U.S. National Security Adviser Lt. Gen. H.R. McMaster said on Sunday that the United States will bear the costs of the deployment of the Terminal High Altitude Area Defense (THAAD) system in South Korea.
McMaster’s remarks come days after U.S. President Donald J. Trump suggested in an interview that South Korea should bear the approximately $1 billion in costs for the deployment of the advanced missile defense system, which comes amid a surge in North Korean ballistic missile testing since the beginning of 2016.
“Why should we pay for it? … I respectfully say that I think it would be appropriate if they paid for it,” Trump had told Reuters on Friday, in an interview reflecting on his first 100 days in office.
“What I told our South Korean counterpart is until any renegotiation, that the deals in place, we’ll adhere to our word,” McMaster said on Fox News. “The last thing I would ever do is contradict the president of the United States,” McMaster added.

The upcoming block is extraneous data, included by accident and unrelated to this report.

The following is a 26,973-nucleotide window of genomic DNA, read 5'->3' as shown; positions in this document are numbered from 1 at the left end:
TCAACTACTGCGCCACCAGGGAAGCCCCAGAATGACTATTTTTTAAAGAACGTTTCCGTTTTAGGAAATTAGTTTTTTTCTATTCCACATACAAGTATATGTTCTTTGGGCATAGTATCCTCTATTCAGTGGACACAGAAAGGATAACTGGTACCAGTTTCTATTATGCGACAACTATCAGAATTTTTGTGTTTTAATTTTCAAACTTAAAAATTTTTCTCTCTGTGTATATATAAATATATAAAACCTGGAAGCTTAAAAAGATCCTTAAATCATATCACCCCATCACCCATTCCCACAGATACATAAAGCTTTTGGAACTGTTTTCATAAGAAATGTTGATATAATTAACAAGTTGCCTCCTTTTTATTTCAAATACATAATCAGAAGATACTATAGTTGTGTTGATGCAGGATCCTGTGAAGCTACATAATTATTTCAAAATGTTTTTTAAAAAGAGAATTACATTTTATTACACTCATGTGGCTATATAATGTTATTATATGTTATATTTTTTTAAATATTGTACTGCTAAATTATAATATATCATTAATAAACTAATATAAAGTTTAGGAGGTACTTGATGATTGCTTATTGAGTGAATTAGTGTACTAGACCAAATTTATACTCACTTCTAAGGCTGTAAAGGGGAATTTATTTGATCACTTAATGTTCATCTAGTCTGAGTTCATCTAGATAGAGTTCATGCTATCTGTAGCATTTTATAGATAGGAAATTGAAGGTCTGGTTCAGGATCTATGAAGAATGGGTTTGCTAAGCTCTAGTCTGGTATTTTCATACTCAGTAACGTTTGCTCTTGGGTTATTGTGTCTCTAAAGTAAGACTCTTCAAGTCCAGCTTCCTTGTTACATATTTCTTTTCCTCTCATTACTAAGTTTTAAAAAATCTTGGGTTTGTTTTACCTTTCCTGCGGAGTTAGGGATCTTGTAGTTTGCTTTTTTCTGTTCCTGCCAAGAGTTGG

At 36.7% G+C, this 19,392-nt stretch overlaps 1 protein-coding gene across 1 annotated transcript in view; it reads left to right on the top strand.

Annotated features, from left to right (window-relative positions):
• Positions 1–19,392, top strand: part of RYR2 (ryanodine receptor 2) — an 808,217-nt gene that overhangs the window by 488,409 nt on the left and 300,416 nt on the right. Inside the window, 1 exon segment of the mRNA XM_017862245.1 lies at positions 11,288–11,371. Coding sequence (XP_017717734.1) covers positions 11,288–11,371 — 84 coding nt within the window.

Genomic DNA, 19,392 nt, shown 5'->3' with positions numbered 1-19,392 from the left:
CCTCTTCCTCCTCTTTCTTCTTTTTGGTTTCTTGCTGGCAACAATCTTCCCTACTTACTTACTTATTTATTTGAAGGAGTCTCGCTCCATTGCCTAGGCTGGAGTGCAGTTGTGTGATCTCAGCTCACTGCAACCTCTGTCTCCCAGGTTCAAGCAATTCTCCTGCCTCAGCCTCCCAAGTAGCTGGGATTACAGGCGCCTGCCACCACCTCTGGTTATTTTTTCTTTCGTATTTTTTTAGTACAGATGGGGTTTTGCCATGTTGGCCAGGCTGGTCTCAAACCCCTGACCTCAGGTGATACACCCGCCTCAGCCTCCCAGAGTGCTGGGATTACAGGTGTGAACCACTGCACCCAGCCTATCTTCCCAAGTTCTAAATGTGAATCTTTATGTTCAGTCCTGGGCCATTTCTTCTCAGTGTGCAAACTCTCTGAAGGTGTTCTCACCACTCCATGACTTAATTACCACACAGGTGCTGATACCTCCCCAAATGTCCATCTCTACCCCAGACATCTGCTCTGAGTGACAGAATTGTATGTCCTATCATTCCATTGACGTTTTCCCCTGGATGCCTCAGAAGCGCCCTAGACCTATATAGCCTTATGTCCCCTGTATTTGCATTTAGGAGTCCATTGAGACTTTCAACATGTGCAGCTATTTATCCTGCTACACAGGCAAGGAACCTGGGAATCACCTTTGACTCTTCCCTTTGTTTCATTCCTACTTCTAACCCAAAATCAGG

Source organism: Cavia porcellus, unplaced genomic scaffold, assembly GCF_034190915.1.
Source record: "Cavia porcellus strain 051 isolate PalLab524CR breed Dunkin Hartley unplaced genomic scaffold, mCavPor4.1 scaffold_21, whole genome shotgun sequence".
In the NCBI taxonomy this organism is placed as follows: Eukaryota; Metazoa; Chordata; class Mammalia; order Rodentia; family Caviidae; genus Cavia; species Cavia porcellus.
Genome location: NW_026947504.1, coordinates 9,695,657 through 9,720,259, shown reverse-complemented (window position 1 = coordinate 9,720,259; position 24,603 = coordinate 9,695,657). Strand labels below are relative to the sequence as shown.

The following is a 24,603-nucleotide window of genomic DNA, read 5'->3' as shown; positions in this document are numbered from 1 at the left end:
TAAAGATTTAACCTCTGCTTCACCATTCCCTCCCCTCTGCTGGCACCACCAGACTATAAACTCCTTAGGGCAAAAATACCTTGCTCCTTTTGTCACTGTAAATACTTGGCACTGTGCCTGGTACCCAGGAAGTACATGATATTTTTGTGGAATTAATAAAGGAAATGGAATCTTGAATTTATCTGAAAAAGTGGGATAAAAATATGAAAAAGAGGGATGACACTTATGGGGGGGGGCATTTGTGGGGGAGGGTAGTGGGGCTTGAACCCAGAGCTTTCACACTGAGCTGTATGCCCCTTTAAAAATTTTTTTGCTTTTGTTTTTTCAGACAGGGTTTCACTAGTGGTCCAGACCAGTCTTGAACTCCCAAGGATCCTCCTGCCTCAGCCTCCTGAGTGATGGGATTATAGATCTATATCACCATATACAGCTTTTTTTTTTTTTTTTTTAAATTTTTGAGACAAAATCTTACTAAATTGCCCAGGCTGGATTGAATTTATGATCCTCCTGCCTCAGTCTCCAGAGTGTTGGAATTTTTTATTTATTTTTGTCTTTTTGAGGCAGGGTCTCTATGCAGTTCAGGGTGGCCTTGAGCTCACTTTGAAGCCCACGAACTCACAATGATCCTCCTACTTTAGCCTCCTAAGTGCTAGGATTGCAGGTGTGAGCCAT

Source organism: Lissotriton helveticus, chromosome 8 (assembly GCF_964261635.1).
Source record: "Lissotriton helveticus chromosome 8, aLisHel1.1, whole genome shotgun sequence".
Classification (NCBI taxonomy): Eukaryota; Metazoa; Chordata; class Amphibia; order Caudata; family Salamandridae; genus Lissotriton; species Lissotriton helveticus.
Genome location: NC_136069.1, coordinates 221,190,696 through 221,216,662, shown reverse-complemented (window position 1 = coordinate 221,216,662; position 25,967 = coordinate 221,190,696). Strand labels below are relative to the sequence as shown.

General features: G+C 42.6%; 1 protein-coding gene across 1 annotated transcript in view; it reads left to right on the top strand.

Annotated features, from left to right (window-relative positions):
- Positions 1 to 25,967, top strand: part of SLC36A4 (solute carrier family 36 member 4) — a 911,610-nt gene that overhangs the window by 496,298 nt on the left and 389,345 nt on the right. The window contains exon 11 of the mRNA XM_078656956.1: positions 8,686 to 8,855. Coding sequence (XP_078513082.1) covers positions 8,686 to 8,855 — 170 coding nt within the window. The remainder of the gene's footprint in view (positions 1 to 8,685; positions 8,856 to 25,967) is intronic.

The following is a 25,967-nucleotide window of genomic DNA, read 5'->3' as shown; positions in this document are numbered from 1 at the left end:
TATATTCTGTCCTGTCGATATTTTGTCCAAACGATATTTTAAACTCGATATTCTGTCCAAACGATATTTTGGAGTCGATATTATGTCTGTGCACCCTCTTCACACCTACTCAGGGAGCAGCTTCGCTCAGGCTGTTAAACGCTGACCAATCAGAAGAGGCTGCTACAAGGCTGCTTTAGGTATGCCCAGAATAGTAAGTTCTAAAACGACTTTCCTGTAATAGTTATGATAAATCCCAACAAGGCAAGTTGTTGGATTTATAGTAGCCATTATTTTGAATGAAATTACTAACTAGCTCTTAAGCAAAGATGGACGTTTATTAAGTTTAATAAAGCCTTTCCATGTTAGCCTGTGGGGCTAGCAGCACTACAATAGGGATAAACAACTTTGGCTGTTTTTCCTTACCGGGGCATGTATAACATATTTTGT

“And that’s not what it was. What the president has asked us to do, is to look across all of our alliances and to have appropriate burden sharing-responsibility sharing. We’re looking at that with our great ally South Korea, we’re looking at that with NATO.”
South Korean National Security chief Kim Kwan-jin spoke to McMaster about the issue on Sunday, with the two agreeing that the United States would continue to bear the cost of the deployment.
The system, which is being deployed in the southern part of South Korea, in Seongju County in North Gyeongsang province, will primarily defend U.S. military assets in South Korea.
McMaster told Kim that Trump’s statement on THAAD’s costs “were made in a general context with American people’s hopes for [defense] cost sharing by allies in mind.”
With South Korea’s elections now just more than a week away, Adm. Harry Harris, the commander of U.S. Pacific Command, said that THAAD will be operational “in the coming days.”
China has criticized the U.S.-South Korea alliance’s decision to deploy THAAD, fearing for its national security due to the powerful AN/TPY-2 X-band radar that accompanies the system.